“Having to Write with an Unsharpened Mind,” by OC Student Ace Butler
This is my first entry for the One Voice blog here at Olympic College. In all honesty I have no idea what to write other than the fact that I have not written anything for quite some time. Looking at the “Suggestions for Managing ‘One Voice’” sheet, I am recommended to aim for one and a half pages (about 600 words.) The suggestions page itself is four pages long…
Irony: one of the many rhetorical devices I have learned and remembered from amassing knowledge in English courses. Clichés: what dictionary.com defines as “a trite, stereotyped expression; usually expressing a common thought or idea, that has lost originality, ingenuity, and impact by long overuse;” or in my own explanation of that word, the walking form of, me, Ace Butler.
Definitions: a great way to knocked down space in a writing assignment that has a word requirement.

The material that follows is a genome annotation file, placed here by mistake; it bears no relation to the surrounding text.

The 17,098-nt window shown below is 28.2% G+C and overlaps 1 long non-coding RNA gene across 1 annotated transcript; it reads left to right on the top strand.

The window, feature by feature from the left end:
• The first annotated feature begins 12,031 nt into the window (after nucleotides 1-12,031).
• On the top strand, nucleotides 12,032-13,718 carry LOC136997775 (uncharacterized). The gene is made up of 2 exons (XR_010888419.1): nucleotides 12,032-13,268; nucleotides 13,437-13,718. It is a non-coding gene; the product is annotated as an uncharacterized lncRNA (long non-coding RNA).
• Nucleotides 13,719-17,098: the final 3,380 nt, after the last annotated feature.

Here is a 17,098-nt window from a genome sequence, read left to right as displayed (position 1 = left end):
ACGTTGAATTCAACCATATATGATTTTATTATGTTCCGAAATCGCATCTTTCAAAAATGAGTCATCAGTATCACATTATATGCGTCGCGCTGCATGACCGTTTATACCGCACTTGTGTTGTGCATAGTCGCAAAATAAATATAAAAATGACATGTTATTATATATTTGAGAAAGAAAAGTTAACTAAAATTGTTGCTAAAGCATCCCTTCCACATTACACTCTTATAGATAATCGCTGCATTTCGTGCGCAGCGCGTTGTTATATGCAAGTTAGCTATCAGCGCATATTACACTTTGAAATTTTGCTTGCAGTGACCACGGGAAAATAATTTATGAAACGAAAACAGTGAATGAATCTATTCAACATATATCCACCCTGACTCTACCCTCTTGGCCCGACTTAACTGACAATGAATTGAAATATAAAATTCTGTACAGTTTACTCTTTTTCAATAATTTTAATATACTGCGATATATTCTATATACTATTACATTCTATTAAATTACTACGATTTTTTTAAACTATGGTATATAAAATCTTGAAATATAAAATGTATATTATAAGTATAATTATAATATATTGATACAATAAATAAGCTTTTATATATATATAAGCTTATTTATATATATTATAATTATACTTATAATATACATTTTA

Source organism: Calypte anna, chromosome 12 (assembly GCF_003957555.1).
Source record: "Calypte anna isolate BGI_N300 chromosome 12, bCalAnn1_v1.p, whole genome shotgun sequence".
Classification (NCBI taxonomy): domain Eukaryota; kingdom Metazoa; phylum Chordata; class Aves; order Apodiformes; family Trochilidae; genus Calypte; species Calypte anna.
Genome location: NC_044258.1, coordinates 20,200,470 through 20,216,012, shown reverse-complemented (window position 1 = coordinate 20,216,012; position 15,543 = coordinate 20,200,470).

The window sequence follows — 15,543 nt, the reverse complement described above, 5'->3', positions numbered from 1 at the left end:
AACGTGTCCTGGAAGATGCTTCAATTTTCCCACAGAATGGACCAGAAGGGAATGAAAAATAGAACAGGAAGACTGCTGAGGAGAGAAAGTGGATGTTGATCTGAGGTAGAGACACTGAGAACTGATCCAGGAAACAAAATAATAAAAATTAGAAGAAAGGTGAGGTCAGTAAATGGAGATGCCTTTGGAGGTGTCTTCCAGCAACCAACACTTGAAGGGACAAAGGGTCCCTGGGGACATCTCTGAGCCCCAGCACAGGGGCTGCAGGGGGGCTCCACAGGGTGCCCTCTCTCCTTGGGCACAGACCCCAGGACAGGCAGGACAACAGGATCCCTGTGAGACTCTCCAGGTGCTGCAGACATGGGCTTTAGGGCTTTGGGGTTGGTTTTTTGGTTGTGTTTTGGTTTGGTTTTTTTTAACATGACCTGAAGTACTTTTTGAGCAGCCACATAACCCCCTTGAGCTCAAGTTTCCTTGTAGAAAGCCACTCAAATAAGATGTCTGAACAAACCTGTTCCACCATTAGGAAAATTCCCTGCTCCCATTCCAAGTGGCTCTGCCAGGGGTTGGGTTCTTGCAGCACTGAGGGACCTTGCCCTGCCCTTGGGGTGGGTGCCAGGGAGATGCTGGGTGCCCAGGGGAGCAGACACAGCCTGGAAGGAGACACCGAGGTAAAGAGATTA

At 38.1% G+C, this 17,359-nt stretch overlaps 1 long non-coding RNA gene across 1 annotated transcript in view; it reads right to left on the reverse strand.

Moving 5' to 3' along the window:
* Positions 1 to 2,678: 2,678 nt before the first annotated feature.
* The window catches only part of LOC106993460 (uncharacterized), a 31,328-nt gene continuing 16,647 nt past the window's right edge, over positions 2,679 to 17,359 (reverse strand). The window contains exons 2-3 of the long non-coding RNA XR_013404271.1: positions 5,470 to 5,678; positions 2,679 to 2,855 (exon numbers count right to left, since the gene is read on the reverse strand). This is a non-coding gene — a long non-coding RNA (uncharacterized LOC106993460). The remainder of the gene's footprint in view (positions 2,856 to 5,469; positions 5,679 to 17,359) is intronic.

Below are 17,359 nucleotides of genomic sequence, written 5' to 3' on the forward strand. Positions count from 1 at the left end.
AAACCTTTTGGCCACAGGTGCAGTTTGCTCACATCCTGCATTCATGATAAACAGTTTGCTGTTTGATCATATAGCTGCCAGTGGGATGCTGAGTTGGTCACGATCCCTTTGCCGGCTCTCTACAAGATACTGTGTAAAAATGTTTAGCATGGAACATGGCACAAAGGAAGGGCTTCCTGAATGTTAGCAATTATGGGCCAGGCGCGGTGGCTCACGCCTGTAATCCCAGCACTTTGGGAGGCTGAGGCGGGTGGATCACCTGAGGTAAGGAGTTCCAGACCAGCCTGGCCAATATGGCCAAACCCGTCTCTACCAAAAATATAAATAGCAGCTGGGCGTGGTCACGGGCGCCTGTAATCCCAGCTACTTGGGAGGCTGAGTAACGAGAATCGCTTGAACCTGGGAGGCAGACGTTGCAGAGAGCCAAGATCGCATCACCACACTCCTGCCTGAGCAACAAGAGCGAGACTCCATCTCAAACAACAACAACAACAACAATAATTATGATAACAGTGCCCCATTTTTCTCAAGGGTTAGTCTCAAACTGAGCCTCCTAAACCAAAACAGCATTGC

Perhaps if there is one piece of advice I have learned when it comes to writing, it is this: first write from the heart, then from the head. (That was actually a line from Sean Connery’s character in Finding Forrester.)
Inspiration: not to be confused with plagiarism.
But really, when it comes to writing, anything at all, it begins with a simple challenge: having to write. This thing is all about getting down what’s in your brain onto paper without having to draw blood or leaving a pulpy mess. Writing is using your own digits as utensils and your own blood as ink – and I mean that figuratively – even if it is at the expense of possibly sounding stupid, or strange, or even dark at times.
Large spacing in between paragraphs: never compensates for missing words, but as any English teacher will tell you, they prefer quality over quantity any day.
Making every word count: I think this blog is entry worth 600 letters?
Ace Butler is a returning Olympic College student with interests in English and Psychology. He is volunteering in the Multicultural & Student Programs office as an editor for One Voice. He has an obsession with masks and alter-egos.